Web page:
Sam Simon, one of L.A.’s top dog rescuers

Sam Simon, one of L.A.’s top dog rescuers

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Remembering Sam Simon

Uncounted dogs in Los Angeles owe their lives to the Sam Simon and the rescue foundation he created — including my Joey.

Mr. Simon, who earned “tens of millions” of dollars every year from his association with the longest running series in television history, “The Simpsons,” died Sunday of colon cancer.

The fortune he continued to receive from royalties after he left the show in 1993 was invested in his passions: rescuing animals from abuse, training dogs to help people with disabilities or post-traumatic stress disorder, protecting whales from being hunted and providing vegan meals to hungry families.

The Sam Simon Foundation, created in 2002, takes dogs about to be put to death, brings them to a 16-acre Malibu sanctuary and retrains them to be service dogs, especially for people who are deaf or are suffering from PTSD after serving in combat in Iraq and Afghanistan. The foundation also operates a a free mobile animal hospital that spays and neuters dogs and does free operations for sick dogs whose owners would not otherwise be able to afford the procedures.

Although only 20 percent of the dogs who enter the training program successfully become service dogs, the ones who don’t are put up for adoption.

That was the case with Joey, a shy 14-pound terrier mix who was headed for being put down, when Terry Austen, head of the Amanda Foundation, found him in a city animal shelter. Although he should have been a highly adoptable dog, he was so upset by being in the shelter that he turned away from and refused to interact with those who potentially could have adopted him. Austen, who was working with the Sam Simon Foundation to find trainable dogs, recognized that and brought him to the foundation. Although he never became a service dog, he has been an adored member of my family for 11 years.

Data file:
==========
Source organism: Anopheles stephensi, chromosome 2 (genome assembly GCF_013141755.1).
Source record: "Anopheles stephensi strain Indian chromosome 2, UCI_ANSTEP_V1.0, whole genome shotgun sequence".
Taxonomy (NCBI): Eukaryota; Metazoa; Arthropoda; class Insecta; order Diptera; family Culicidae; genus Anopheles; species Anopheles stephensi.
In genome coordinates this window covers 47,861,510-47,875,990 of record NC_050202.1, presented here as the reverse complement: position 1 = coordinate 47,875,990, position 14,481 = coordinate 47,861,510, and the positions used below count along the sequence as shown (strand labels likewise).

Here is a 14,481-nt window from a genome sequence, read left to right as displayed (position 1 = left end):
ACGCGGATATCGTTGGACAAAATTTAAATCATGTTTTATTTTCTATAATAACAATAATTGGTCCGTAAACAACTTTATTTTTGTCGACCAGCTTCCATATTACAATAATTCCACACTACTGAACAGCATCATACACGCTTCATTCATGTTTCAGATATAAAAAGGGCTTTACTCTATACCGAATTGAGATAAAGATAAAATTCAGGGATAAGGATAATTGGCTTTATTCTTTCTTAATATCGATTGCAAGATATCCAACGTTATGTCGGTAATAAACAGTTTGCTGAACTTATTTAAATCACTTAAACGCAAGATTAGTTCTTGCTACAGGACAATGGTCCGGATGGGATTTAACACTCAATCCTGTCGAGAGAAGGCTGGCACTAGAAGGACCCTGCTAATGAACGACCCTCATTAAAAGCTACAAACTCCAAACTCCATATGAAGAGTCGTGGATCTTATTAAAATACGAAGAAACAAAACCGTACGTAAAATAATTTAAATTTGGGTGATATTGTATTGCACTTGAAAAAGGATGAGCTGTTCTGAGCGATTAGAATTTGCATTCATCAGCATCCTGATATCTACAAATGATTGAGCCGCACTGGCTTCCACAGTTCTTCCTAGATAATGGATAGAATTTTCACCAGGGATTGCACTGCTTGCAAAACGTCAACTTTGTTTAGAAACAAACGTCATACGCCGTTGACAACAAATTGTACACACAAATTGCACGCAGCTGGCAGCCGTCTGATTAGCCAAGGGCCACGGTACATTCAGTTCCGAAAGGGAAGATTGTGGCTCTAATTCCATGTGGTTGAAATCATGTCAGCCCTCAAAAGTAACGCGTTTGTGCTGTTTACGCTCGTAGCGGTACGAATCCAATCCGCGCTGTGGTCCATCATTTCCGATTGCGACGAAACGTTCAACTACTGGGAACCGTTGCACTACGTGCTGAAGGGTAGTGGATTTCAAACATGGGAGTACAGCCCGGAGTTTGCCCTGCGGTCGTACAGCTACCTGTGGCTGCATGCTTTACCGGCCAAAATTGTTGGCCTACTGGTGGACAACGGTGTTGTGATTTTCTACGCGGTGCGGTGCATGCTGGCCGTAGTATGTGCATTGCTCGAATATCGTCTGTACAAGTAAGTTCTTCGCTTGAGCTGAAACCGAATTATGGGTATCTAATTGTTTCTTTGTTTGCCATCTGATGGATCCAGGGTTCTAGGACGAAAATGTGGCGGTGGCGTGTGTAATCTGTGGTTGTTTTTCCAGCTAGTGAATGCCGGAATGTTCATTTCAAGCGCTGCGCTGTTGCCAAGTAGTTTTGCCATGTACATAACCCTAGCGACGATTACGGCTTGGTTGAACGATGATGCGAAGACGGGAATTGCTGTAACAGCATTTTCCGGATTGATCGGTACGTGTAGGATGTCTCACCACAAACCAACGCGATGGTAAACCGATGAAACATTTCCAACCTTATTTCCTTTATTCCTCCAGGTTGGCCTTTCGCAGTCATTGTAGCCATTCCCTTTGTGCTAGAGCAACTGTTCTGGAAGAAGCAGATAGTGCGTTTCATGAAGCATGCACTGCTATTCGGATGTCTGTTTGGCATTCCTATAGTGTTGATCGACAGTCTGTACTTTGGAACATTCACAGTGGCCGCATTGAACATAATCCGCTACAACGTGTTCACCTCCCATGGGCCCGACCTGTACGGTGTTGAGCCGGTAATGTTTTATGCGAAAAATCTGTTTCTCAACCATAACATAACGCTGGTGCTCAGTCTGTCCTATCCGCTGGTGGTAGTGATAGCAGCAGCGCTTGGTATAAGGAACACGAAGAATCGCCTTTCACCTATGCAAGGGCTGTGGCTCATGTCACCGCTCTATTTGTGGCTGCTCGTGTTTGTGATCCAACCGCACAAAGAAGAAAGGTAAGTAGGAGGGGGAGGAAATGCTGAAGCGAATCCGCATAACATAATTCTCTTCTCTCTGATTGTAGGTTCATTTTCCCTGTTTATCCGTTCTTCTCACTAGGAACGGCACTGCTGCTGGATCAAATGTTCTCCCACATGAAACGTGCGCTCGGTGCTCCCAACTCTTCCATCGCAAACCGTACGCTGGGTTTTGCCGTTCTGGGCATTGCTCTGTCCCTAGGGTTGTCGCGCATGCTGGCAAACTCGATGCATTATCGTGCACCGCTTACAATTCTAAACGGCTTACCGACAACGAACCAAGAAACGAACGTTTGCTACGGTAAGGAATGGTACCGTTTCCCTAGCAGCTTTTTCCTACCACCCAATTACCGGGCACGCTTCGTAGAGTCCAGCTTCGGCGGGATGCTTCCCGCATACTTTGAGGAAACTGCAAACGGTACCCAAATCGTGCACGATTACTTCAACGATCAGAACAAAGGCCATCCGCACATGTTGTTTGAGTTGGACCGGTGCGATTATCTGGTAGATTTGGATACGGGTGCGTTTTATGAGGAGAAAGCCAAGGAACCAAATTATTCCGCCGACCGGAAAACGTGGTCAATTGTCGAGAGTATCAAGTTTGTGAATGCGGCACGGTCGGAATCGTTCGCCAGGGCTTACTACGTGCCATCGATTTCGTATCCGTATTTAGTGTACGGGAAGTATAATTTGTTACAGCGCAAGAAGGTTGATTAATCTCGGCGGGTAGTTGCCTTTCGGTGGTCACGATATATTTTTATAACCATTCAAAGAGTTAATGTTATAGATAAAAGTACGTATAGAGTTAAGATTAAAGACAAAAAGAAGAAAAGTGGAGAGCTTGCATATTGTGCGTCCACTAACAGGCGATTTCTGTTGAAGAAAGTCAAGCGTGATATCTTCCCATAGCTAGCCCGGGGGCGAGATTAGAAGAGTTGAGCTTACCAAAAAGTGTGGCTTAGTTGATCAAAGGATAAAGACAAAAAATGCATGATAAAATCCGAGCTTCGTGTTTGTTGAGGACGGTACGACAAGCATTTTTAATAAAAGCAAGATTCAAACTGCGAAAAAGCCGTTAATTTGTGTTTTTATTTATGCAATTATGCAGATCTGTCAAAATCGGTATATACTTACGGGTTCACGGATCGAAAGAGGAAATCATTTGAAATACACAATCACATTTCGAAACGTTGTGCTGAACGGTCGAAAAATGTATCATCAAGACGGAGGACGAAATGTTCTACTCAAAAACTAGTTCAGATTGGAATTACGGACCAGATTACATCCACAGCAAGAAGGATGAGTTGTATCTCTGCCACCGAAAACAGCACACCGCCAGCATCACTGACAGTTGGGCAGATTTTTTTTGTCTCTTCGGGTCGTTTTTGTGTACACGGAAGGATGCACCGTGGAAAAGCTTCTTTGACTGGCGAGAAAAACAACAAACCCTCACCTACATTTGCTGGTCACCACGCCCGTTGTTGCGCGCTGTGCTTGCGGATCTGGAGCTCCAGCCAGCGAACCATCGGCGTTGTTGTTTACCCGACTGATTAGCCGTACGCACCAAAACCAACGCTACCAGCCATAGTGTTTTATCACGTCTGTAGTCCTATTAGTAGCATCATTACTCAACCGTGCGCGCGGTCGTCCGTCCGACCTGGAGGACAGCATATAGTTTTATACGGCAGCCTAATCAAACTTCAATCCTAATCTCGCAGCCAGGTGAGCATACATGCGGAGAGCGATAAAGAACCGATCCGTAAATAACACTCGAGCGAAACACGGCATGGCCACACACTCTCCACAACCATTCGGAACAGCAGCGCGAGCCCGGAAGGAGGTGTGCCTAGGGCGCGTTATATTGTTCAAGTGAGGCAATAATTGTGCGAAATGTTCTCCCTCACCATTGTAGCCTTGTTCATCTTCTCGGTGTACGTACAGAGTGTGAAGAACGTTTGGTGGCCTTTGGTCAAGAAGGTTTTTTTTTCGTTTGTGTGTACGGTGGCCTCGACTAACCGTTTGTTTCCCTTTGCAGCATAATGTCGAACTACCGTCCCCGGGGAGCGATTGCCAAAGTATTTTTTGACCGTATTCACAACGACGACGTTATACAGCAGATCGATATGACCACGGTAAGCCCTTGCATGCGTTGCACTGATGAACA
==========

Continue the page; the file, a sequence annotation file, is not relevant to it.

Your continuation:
In an interview, Mr. Simon said, “Any show I’ve ever worked on, it turns me into a monster. I go crazy. I hate myself.” But he described his work rescuing animals as a pleasure that provided visible results.

Winner of nine Emmys, championship poker player, manager of heavyweight boxer Lamon Brewster and a collector of art that will be auctioned off to fund the foundation, Mr. Simon was a man of many talents and interests. Some criticized him saying that rescuing a dog from an L.A. shelter doesn’t lead to a city with no-kill shelters, nor does rescuing an elephant or bear stop the abuse for other elephants or bears.

On the other hand, the funding for the Sam Simon Foundation was strictly his own. No public donations were accepted. He could have spent his millions other ways from luxe living to investing his millions to make billions or trillions.

For Joey, and the many, many other animals that Mr. Simon saved, his generosity meant another chance at life — in a loving home safe from abuse.

You were a great man, Mr. Simon.  We won’t forget you.

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